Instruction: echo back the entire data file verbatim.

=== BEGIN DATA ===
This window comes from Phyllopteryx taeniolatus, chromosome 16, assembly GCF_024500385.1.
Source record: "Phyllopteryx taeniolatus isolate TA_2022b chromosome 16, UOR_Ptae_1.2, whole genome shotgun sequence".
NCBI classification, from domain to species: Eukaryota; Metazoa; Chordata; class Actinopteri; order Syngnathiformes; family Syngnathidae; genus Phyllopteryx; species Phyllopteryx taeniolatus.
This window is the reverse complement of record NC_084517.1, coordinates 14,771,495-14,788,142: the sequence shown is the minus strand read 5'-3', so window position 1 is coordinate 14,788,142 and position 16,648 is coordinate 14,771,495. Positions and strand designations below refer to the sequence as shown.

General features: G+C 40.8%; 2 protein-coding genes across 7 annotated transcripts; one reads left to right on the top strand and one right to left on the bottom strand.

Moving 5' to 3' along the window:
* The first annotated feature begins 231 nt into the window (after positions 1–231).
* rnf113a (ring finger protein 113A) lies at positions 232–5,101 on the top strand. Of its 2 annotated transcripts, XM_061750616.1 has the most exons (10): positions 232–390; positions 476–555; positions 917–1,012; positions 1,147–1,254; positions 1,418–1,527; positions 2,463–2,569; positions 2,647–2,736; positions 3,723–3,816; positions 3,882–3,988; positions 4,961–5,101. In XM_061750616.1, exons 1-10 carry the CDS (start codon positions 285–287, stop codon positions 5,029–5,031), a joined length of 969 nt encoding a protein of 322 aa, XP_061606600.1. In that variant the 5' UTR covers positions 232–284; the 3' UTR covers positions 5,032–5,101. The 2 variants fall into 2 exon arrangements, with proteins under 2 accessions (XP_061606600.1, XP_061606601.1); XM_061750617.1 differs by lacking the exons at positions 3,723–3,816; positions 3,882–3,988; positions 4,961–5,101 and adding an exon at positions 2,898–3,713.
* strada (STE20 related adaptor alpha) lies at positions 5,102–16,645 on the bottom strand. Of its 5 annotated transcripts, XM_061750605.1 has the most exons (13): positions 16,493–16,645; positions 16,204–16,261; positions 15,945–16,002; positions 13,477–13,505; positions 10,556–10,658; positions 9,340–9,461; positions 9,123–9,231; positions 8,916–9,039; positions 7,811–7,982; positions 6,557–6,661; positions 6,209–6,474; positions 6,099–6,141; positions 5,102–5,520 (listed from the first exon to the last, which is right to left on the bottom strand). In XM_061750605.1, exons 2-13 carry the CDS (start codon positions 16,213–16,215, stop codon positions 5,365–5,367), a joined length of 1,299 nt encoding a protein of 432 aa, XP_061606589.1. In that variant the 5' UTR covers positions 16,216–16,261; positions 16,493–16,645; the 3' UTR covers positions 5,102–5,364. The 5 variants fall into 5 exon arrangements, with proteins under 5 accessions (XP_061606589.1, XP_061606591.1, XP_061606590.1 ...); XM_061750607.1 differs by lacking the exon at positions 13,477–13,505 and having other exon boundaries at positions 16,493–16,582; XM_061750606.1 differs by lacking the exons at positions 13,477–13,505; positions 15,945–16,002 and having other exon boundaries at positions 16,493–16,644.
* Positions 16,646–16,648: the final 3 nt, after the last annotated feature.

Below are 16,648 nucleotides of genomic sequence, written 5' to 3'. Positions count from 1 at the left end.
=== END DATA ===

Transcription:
This window comes from Phyllopteryx taeniolatus, chromosome 16, assembly GCF_024500385.1.
Source record: "Phyllopteryx taeniolatus isolate TA_2022b chromosome 16, UOR_Ptae_1.2, whole genome shotgun sequence".
NCBI classification, from domain to species: Eukaryota; Metazoa; Chordata; class Actinopteri; order Syngnathiformes; family Syngnathidae; genus Phyllopteryx; species Phyllopteryx taeniolatus.
This window is the reverse complement of record NC_084517.1, coordinates 14,771,495-14,788,142: the sequence shown is the minus strand read 5'-3', so window position 1 is coordinate 14,788,142 and position 16,648 is coordinate 14,771,495. Positions and strand designations below refer to the sequence as shown.

General features: G+C 40.8%; 2 protein-coding genes across 7 annotated transcripts; one reads left to right on the top strand and one right to left on the bottom strand.

Moving 5' to 3' along the window:
* The first annotated feature begins 231 nt into the window (after positions 1–231).
* rnf113a (ring finger protein 113A) lies at positions 232–5,101 on the top strand. Of its 2 annotated transcripts, XM_061750616.1 has the most exons (10): positions 232–390; positions 476–555; positions 917–1,012; positions 1,147–1,254; positions 1,418–1,527; positions 2,463–2,569; positions 2,647–2,736; positions 3,723–3,816; positions 3,882–3,988; positions 4,961–5,101. In XM_061750616.1, exons 1-10 carry the CDS (start codon positions 285–287, stop codon positions 5,029–5,031), a joined length of 969 nt encoding a protein of 322 aa, XP_061606600.1. In that variant the 5' UTR covers positions 232–284; the 3' UTR covers positions 5,032–5,101. The 2 variants fall into 2 exon arrangements, with proteins under 2 accessions (XP_061606600.1, XP_061606601.1); XM_061750617.1 differs by lacking the exons at positions 3,723–3,816; positions 3,882–3,988; positions 4,961–5,101 and adding an exon at positions 2,898–3,713.
* strada (STE20 related adaptor alpha) lies at positions 5,102–16,645 on the bottom strand. Of its 5 annotated transcripts, XM_061750605.1 has the most exons (13): positions 16,493–16,645; positions 16,204–16,261; positions 15,945–16,002; positions 13,477–13,505; positions 10,556–10,658; positions 9,340–9,461; positions 9,123–9,231; positions 8,916–9,039; positions 7,811–7,982; positions 6,557–6,661; positions 6,209–6,474; positions 6,099–6,141; positions 5,102–5,520 (listed from the first exon to the last, which is right to left on the bottom strand). In XM_061750605.1, exons 2-13 carry the CDS (start codon positions 16,213–16,215, stop codon positions 5,365–5,367), a joined length of 1,299 nt encoding a protein of 432 aa, XP_061606589.1. In that variant the 5' UTR covers positions 16,216–16,261; positions 16,493–16,645; the 3' UTR covers positions 5,102–5,364. The 5 variants fall into 5 exon arrangements, with proteins under 5 accessions (XP_061606589.1, XP_061606591.1, XP_061606590.1 ...); XM_061750607.1 differs by lacking the exon at positions 13,477–13,505 and having other exon boundaries at positions 16,493–16,582; XM_061750606.1 differs by lacking the exons at positions 13,477–13,505; positions 15,945–16,002 and having other exon boundaries at positions 16,493–16,644.
* Positions 16,646–16,648: the final 3 nt, after the last annotated feature.

Below are 16,648 nucleotides of genomic sequence, written 5' to 3'. Positions count from 1 at the left end.